Out and About Defense
Defending your information doesn't stop when you walk out the front door. How many times when you're at the store, at the doctor's office, or otherwise out and about does someone ask for your private information? Do you provide it? Should you? How can you know?
The defense is simply this: ask. Why do they want to know? What will they do with it? How do they protect it? Ask and depending on the answer, decide what to do. For example:
- When I went to a new dentist, they asked for my social security number. When I asked, they claimed they needed it for insurance purposes, but a quick call to the insurance company confirmed that wasn't the case and I refused. They were able to put a random number instead and everything worked fine: I got service and they got paid.
- Lots of stores have "club cards" or some kind of membership where you theoretically get discounts or they can pull up your purchase history for returns or some such nonsense. Depending on the specifics, I might sign up (leaving everything I can blank — which is usually a lot if not most of it), but sometimes I'll just give them a common phone number that someone else has already set up. Specifically your area code plus one of the following almost always works: 555-1212 (the number to general information) or 867-5309 (the Jenny number).
- Electronic signatures are everywhere, but are you really comfortable giving companies yet another important piece of data to lose? The system isn't going to check what you put in (even if you draw funny or inappropriate pics instead) so it's up to you what to do in this case. If I were of a privacy mind, I might draw the first letter of my signature for myself (so I could tell later it was me who signed it) and then scribble the rest randomly.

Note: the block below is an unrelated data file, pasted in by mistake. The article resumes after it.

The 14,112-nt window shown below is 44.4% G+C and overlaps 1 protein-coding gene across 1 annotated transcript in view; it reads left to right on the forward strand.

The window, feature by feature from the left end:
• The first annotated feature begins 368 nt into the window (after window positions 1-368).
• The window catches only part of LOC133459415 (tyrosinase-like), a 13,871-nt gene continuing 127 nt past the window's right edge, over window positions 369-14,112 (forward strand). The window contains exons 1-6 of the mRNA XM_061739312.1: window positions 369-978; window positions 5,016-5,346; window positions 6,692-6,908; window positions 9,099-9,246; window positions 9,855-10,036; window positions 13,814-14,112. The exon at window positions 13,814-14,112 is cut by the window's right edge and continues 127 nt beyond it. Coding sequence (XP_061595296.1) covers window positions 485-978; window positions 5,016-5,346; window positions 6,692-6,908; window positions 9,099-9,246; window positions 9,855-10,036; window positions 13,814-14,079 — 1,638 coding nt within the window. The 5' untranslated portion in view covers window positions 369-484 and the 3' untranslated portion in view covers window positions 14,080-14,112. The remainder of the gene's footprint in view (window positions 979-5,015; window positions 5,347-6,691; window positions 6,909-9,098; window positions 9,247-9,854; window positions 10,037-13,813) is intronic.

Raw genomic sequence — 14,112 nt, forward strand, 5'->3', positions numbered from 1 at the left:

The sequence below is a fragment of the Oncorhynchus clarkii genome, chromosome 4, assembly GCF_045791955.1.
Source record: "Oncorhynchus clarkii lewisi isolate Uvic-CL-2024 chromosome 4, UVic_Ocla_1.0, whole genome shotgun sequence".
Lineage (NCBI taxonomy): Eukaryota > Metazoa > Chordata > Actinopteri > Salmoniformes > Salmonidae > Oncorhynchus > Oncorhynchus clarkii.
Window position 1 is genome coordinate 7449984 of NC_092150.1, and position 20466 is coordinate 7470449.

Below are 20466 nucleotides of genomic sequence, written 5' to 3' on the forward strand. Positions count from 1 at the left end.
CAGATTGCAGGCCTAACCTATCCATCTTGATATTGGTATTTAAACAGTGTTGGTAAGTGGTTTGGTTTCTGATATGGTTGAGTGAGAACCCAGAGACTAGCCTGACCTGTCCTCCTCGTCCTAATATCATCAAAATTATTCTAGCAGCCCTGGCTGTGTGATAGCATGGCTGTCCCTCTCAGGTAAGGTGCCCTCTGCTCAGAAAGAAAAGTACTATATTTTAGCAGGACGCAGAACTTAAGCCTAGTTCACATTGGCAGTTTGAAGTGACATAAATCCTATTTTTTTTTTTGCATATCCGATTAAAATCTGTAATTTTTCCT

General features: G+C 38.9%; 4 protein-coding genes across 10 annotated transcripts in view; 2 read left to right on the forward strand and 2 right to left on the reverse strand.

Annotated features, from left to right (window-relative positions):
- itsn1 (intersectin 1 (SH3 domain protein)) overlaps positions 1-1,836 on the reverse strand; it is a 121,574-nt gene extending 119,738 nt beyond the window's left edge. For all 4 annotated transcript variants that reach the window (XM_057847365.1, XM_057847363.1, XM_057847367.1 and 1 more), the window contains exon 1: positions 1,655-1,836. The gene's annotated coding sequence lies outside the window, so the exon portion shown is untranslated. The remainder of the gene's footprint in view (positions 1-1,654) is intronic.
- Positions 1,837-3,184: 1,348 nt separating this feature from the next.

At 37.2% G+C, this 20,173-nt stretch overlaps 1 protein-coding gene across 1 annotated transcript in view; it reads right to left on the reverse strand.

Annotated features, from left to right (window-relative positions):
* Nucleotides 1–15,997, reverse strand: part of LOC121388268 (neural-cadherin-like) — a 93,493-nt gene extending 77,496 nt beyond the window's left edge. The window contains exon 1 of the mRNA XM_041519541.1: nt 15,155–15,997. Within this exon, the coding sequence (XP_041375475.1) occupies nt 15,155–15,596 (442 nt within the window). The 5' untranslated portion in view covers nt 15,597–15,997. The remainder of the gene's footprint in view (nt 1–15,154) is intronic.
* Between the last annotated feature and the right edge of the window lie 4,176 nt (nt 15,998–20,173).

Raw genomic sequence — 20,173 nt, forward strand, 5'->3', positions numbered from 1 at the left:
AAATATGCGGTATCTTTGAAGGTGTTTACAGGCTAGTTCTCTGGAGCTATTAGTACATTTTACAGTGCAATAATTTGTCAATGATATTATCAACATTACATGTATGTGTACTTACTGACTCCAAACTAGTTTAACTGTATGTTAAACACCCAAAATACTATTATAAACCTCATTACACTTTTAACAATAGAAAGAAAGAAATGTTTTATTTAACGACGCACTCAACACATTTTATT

I was once asked for my SSN at a video-rental store! Obviously they didn't need it for anything, but it made me wonder how many people provided it just because they were asked.
Fun fact: I quite literally stopped the nurses at the birthing ward to ask them why they wanted a SSN on the admission paperwork while my wife was in active labor in the wheelchair behind me. Due to the impending baby, we agreed to handle the paperwork later (spoiler alert: they didn't need it either).
By being stingy with my data, I have avoided letting people put my information into yet another computer system and be at risk from abuse and hacking. It's not a 100% solution of course, but it costs me little other than some time and confused looks from employees who've never been challenged before. For my effort, my data is harder to find, harder to lose, and harder to exploit.
This section doesn't lend itself well to exercises. Just be careful out there ok?
What you can do is check out the resources page (next in the guide) and make sure to click any remaining orange-colored dots next to the lessons in the guide. This will mark them complete and once all are so-marked, you will receive a course-completion badge in your profile. Congrats for making it through 🙂
Course Guide for: Goodbye Identity Theft
Additional resources for the "Goodbye Identity Theft" course.